Continuing Education for Teachers – Part I

Becoming a teacher in the U.S. is not as easy as many might think. It takes years of study, plenty of practice teaching, and passing a litany of tests before being put in charge of a classroom. Once a teacher has gained years of experience, they are required to maintain their teaching license through various levels and types of continuing education.

Each state has unique requirements for teachers, with most states requiring people pursuing a career in education to:

  • Earn a bachelor’s degree through an accredited teacher preparation program
  • Have both a major and a minor in approved subject areas
  • Take educational theory and practice classes at the college level
  • Complete student assisting and student teaching rotations
  • Work closely with mentors within the Education Department and from local school districts
  • Pass state licensing exams

After these requirements are met, and a student is first awarded their provisional teaching license, states require teachers to complete professional development courses every couple of years to maintain their professional teaching certification.

To better understand what’s expected of teachers around the country, it’s best to compare and contrast the requirements from different states.

In Alabama, for example, experienced teachers must meet one of the following requirements every five years to renew their teaching license:

  • 3 years of full-time teaching and 50 hours of professional development
  • 3 years of full-time teaching and 3 credit hours
  • 50 hours of professional development and 3 credit hours
  • 6 credit hours
  • Licensure from the National Board for Professional Teaching Standards

There is also a one-time option that allows teachers in the State of Alabama to renew their license without meeting any of the additional requirements as outlined above.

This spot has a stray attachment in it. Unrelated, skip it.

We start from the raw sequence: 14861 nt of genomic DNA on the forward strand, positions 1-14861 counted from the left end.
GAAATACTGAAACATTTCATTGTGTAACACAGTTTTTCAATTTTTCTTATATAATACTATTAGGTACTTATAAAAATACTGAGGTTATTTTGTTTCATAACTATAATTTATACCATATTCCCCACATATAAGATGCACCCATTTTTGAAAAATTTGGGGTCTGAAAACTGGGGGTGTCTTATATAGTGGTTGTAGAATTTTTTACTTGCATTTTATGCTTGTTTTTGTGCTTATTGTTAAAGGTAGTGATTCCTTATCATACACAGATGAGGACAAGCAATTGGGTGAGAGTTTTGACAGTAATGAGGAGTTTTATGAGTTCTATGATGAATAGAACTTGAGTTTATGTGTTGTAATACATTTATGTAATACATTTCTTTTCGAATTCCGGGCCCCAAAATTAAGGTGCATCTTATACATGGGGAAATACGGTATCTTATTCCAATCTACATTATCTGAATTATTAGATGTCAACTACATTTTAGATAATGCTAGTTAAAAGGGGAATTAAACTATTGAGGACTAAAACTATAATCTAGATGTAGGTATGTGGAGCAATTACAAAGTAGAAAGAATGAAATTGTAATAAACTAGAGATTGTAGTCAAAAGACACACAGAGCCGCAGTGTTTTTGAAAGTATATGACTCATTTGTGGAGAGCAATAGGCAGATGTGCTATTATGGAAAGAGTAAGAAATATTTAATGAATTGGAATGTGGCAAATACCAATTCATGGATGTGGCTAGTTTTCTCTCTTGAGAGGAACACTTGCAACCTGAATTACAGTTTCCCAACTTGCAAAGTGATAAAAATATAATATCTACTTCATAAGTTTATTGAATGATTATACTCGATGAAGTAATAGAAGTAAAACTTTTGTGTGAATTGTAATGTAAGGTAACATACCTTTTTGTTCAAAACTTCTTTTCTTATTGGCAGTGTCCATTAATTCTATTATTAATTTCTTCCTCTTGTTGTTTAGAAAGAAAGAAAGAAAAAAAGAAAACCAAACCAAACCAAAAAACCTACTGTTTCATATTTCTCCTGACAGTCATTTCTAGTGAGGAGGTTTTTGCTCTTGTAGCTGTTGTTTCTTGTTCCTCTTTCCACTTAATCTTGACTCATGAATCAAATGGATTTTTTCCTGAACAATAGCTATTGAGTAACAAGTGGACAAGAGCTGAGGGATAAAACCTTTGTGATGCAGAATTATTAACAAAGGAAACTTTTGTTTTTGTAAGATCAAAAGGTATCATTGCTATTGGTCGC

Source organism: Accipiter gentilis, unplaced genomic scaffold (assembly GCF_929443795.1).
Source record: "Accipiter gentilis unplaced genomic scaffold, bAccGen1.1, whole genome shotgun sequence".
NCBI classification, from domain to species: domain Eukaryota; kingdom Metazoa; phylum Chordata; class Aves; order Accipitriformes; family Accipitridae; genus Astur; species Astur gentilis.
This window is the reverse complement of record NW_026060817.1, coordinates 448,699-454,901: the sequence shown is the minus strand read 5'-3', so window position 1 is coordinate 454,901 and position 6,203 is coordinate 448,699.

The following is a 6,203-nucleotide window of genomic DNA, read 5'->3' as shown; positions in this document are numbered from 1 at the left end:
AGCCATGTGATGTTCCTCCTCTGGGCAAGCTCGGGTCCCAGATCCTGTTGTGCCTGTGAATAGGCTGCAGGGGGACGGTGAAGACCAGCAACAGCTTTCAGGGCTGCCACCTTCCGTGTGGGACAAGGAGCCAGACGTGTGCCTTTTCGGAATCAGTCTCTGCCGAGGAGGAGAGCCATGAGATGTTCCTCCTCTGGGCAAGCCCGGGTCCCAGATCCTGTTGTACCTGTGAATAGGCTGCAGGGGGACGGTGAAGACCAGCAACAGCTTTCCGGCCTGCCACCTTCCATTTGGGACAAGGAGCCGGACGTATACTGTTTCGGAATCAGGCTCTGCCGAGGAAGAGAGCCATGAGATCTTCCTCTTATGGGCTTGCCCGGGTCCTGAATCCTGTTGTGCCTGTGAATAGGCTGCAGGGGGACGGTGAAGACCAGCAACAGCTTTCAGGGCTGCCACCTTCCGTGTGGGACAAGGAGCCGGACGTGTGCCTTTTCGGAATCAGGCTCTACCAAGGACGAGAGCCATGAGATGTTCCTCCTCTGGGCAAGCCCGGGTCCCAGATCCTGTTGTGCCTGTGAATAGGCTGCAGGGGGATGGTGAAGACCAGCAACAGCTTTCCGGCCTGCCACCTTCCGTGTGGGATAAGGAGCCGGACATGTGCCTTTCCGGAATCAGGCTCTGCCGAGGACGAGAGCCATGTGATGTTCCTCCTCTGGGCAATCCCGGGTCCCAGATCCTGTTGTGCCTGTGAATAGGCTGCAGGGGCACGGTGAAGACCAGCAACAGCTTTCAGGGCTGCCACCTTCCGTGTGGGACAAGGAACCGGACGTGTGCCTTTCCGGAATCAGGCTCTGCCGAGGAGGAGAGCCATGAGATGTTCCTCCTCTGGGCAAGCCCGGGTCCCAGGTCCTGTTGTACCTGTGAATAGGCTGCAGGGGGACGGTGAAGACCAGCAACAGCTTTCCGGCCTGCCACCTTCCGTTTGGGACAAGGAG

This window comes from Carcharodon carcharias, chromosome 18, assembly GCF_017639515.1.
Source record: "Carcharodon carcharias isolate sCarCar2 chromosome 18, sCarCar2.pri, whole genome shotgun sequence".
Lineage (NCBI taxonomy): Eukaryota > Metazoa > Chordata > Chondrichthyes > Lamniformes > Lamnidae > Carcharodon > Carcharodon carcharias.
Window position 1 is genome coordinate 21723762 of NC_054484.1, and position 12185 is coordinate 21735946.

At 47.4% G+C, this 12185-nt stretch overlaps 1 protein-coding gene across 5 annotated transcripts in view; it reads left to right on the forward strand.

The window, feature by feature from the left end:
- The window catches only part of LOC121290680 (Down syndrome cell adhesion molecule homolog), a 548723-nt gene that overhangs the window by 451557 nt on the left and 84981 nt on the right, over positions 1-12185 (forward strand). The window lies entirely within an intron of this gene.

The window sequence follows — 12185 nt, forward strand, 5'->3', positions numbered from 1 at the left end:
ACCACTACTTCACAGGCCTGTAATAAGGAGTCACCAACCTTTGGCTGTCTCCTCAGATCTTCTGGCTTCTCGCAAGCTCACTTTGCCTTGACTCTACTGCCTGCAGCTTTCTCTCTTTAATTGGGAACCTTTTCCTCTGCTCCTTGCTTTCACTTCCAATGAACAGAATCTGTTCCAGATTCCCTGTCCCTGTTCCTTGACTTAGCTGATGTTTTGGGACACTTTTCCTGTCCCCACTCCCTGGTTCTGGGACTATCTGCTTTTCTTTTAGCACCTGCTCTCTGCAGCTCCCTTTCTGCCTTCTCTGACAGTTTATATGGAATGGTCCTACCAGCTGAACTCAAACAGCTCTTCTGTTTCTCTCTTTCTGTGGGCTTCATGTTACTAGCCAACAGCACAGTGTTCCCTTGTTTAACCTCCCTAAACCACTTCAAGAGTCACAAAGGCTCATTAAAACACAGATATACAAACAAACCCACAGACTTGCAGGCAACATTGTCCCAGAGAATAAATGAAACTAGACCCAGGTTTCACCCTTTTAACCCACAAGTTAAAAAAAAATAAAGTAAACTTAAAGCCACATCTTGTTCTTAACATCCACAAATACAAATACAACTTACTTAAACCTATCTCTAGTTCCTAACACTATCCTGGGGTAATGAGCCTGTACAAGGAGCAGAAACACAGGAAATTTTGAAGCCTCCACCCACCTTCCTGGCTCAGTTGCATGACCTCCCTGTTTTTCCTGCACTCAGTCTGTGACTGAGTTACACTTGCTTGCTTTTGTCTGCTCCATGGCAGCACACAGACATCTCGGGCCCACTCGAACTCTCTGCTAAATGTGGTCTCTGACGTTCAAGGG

In Hawaii, teachers are required to prove that they’ve had one successful year teaching in a P-12 setting, either in Hawaii or another state, within the last five years.  They must demonstrate their mastery of the Hawaii Teacher Standards Board approved performance standards.

And, in South Carolina, teachers looking to renew their teaching license must have an equivalent of 120 renewal credits including those needed for the Read to Succeed Endorsement and the Jason Flatt Act suicide awareness training.

By looking at just three of the fifty states in the country, it’s clear that each state requires different levels and types of professional development for teaching certificate renewals. Teachers are certified by the state where they teach, so relocating to another state will result in additional accreditation and professional development.  This is required even after obtaining graduate degrees and gaining years of experience in the classroom.

While reciprocity agreements are in place in most states in the country, only eight states offer full teaching licenses to certified teachers from other states without any additional requirements having to be met. Conversely, thirty-one states require out-of-state teachers to take additional coursework and complete additional training while forty-three states require passing assessments in order to teach within their state.